It’s when we start to have the strength to share our stories of defeat, failure, and even of the little things that go wrong during the day, that is when people will relate to us as humans. 

They will begin to know us, which will allow them to like us, which will ultimately allow them to trust us. 

And when people trust you and your personal brand, the world is your oyster. 


Renick: What distinguishes this book from others in the space?

Foland: Ditch the Act is a business book that shows readers how to put the “human” in business, discover their true self and reveal it to others to grow their lives, brands and businesses. Leonard and I outline an exact step by step process for people to follow. It helps them tease out some of the best stories they probably have never shared with the world. The book includes actionable worksheets and exercises. 

One of the powerful strategies Ditch the Act offers is how to let your fears guide you. We show how sharing parts from your past you are afraid to expose will make you more relatable. We do it by providing real life examples and research. This helps us outline a convincing case to get more vulnerable, in order to achieve more of the success, we all deserve.


Renick: Overcoming and learning from failure is a big part of your co-author Leonard Kim and your story. Is it something that anyone can learn? Will you give us a few tips on how to successfully go about it? 

Foland: I think overcoming and learning from failure is a big part of all our stories. I also think lots of people don’t share their whole stories. We default to sharing the best highlights of our lives. We share the stories that have worked out. 

I learned a lot from Leonard’s approach to blogging. He gained his initial traction writing about what was going wrong. It taught me there is great value in exposing yourself and letting people into your life and learning more about who you are, including your blemishes and failures. 

The art of sharing what has not gone right, is just that, it is an art. 

In Ditch the Act, we outline a 5 Levels of Exposure to help readers understand how to share the not-so-good moments of their life, in a way that creates more connectivity with audiences.

The key? Start by exposing small failures and imperfections. Get comfortable. Gain confidence. Be relatable. Build trust. Then, move to more significant items. Also, know what not to share. Level five of our process addresses that topic.


Renick: What are a few of the typical obstacles people need to overcome to develop outstanding personal brands and being effective at networking?

Foland: By far, one of the biggest mistakes I see people make is not fully developing their backstory and bio and making them easy to access online.

Often, I'll ask people where I can find their bio? Some people don't have one. Others tell me they have their accolades listed on LinkedIn.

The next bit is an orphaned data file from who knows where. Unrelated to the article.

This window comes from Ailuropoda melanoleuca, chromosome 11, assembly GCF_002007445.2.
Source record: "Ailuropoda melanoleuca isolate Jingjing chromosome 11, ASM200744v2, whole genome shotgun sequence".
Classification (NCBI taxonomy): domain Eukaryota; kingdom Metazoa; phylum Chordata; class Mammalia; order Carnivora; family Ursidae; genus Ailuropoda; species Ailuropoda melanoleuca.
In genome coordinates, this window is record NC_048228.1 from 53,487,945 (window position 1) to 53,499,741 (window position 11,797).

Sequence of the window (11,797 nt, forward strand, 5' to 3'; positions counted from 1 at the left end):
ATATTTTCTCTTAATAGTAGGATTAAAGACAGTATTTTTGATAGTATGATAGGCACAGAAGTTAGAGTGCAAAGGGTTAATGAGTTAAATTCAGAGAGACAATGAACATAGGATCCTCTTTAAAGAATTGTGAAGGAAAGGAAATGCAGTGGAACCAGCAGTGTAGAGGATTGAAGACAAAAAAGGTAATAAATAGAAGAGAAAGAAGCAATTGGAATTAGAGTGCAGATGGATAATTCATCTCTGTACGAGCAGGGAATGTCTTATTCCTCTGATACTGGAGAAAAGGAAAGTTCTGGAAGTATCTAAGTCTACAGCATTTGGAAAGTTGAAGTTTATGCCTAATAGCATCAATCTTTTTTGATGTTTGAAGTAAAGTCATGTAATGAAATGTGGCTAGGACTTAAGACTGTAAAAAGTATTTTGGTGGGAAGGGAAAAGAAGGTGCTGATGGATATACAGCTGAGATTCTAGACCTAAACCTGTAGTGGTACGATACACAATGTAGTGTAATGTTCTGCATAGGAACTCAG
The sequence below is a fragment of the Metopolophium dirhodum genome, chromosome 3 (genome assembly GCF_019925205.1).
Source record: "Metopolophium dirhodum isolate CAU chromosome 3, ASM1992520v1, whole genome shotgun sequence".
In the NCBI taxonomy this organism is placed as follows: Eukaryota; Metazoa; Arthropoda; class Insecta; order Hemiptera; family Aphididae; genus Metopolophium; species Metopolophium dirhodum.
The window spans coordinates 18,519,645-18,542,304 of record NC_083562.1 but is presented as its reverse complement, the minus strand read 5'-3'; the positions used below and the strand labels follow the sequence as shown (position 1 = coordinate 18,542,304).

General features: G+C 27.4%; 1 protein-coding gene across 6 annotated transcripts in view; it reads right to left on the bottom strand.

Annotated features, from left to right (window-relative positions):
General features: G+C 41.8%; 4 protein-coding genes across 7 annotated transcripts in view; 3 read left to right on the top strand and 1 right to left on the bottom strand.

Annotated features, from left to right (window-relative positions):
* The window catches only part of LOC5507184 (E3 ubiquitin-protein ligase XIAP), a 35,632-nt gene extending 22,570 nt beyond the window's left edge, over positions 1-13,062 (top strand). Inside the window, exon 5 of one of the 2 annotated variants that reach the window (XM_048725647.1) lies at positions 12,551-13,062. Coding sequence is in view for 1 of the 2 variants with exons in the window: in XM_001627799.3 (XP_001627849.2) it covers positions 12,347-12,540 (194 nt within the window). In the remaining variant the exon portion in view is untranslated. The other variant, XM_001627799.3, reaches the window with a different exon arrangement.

If you don't have an authentic bio that gives your backstory, you're missing a great opportunity. 

When people find content online that they like, there is a good chance they will want to discover more about the person who created it. It does not matter whether it’s a blog, video or image. If you have a bio that shares your whole story, including the good, bad and ugly, it will allow people to get to know you. This will create a connection and a bond that will allow them to better relate to you. Your bio is by far the most important piece of your online presence.  

Another major mistake I see people make is trying to be all things to all platforms. There are so many social media platforms it makes my head spin. I encourage individuals to find platforms they enjoy using, then pick one and focus on it. Evaluate the platforms from a functionality standpoint. Consider elements like the audience and demographics. Make sure you are invested and engaged in it. This will give you your best opportunity to get traction and build an audience. It’s Twitter for me. That is my main social media platform. I post on Facebook and Instagram but rarely interact on them. By focusing on Twitter, I have been able to attract over three hundred thousand followers.


Renick: Is there anything in the book that readers might be surprised to discover?  

Foland: I think readers will be surprised to discover there are 70 stick figure drawings throughout Ditch the Act. I have been creating stick figures with short messages every day for close to four years now. I find something magical about stick figures and their ability to relate to just about everyone. I feel they bring additional life to the written words. 


Renick: Is there anything else you would like to share with readers about the book?

Foland: Readers can find information on how to pre-order and order Ditch the Act at I welcome them to follow Leonard and me on Twitter at @ditchtheact. Lastly. I’d like to remind readers to keep in mind we are all human and the best way to grow your life and build your personal brand is to be your true authentic self.